Matt Buchanan has another great posting about the Embedded Patent Attorney, but he makes one comment with which I differ. Near the end of his post, he suggests that any attorney with could be “embedded,” regardless of their specialty. I think the patent attorney has much more propensity than any other specialty.
The reason is that the patent attorney, more than any other legal specialty, tends to touch the core of a business. While it is important–if not imperative–that general practice lawyers for securities firms, retailers, construction contractors, etc., need to understand and know their client’s businesses inside and out, those lawyers always handle ancillary issues around the business.
The patent attorney is unequaled in needing to know the minutia of a business’s products, sifting through that minutia to find the business’s core elements, and forming multifaceted business strategies to protect those core elements. All other legal disciplines handle albeit important issues, but rarely do they handle the core elements of the business.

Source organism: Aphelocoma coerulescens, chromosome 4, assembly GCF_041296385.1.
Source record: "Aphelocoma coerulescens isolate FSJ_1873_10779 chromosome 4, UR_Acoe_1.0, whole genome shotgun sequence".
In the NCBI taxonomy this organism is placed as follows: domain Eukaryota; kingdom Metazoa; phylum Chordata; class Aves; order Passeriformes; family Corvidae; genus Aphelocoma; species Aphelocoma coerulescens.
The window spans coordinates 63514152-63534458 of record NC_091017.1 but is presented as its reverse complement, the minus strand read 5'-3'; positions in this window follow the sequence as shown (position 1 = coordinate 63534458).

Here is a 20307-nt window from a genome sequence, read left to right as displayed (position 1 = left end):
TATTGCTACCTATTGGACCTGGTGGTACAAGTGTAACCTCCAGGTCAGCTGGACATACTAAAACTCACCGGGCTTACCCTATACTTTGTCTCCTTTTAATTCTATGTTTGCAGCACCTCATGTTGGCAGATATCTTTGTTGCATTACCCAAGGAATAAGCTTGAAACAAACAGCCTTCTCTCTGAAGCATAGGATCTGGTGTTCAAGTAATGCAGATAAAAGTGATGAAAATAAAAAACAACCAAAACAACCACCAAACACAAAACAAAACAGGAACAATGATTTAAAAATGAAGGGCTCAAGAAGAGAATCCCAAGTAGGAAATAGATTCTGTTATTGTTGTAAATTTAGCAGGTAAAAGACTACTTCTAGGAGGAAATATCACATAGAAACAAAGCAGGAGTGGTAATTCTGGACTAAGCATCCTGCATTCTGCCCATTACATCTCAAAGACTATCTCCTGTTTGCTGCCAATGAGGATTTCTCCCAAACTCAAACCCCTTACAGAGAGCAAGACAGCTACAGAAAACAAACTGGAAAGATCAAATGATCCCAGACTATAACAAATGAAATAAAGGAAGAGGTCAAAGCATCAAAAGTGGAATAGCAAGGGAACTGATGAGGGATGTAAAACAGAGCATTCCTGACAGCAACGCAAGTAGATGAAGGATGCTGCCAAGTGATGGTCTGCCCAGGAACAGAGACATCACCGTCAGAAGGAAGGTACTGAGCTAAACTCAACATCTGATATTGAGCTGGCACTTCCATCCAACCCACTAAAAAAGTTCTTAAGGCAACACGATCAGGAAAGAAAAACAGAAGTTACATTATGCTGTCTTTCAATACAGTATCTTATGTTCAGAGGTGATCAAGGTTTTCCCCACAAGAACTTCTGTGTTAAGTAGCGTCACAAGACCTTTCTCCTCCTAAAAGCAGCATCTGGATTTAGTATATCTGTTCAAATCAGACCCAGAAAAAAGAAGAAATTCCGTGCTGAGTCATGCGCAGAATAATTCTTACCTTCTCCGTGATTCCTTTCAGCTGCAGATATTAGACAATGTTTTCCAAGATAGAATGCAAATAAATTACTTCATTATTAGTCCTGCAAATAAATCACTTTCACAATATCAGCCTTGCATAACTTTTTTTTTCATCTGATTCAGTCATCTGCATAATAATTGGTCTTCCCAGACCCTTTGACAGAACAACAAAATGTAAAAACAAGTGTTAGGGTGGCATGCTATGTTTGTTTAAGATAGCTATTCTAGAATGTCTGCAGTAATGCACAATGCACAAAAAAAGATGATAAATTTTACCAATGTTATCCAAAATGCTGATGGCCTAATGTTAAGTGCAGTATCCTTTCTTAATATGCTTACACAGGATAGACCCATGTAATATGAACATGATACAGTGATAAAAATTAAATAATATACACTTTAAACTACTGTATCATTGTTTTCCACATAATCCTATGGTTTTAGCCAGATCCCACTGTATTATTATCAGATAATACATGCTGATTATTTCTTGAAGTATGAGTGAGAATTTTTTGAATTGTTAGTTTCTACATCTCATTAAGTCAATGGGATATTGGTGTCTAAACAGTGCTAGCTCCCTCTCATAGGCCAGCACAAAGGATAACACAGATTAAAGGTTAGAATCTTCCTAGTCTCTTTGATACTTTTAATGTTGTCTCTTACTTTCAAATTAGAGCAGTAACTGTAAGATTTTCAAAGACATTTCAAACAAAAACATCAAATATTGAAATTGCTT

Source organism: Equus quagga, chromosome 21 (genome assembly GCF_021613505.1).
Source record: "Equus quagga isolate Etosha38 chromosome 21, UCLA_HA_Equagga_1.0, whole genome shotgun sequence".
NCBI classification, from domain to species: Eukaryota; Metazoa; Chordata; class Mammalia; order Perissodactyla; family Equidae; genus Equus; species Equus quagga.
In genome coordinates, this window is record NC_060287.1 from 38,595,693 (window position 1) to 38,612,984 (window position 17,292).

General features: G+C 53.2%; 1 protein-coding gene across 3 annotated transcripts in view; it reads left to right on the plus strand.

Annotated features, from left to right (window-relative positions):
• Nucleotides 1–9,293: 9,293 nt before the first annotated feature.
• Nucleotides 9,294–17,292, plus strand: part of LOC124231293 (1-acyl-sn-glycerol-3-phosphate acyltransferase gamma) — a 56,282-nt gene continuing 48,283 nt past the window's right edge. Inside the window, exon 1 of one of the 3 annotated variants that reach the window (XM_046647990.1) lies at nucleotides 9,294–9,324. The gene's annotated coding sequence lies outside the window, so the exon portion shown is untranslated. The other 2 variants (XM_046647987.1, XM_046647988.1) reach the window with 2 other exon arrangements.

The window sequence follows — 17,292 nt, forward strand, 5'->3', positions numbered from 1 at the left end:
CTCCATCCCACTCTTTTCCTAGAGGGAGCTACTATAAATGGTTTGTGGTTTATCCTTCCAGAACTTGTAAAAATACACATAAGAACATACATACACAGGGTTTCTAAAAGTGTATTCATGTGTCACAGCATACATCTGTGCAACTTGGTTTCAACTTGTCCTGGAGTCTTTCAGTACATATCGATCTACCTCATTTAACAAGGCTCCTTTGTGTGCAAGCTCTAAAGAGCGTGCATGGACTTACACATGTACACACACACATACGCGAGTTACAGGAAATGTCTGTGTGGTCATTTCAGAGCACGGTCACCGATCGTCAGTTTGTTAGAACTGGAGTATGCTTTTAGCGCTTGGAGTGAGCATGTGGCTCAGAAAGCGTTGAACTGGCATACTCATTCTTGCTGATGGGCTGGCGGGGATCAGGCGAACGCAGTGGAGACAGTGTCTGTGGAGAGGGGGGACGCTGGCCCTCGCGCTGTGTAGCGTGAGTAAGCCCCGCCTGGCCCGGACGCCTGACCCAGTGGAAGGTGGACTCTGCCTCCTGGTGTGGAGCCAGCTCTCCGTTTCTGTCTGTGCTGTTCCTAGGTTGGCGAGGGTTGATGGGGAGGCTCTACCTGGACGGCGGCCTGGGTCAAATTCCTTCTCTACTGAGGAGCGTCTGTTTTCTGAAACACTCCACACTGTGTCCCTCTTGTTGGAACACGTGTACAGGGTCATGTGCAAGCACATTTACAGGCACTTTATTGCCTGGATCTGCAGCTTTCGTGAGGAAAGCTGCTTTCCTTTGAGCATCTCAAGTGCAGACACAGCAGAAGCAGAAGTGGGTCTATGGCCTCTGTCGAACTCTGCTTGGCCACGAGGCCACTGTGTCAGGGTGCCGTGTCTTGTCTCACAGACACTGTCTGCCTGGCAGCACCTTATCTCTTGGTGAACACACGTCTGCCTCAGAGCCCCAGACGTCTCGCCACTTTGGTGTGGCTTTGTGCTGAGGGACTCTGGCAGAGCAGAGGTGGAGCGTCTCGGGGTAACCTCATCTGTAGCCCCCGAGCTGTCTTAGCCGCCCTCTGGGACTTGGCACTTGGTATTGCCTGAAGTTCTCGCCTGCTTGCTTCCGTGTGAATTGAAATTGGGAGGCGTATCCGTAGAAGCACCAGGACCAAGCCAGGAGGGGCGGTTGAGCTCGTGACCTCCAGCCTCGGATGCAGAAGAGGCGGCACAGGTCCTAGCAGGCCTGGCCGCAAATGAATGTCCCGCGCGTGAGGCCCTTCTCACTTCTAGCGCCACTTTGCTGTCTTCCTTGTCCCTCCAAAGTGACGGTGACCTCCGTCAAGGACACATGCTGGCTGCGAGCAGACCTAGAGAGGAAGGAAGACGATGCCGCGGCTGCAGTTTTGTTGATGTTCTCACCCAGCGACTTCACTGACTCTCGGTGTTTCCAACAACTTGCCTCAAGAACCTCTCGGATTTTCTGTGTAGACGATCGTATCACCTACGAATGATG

One measure of a person’s contribution is the number of people who are touched by the person’s work. When a dentist fills a cavity, one life is touched. Contrast that to a patent attorney who influences the bottom line of a company and all its employees, but also every one of the customers of that company as well as the competitors of the company. I cannot think of another legal discipline that has such a consistently large sphere of influence.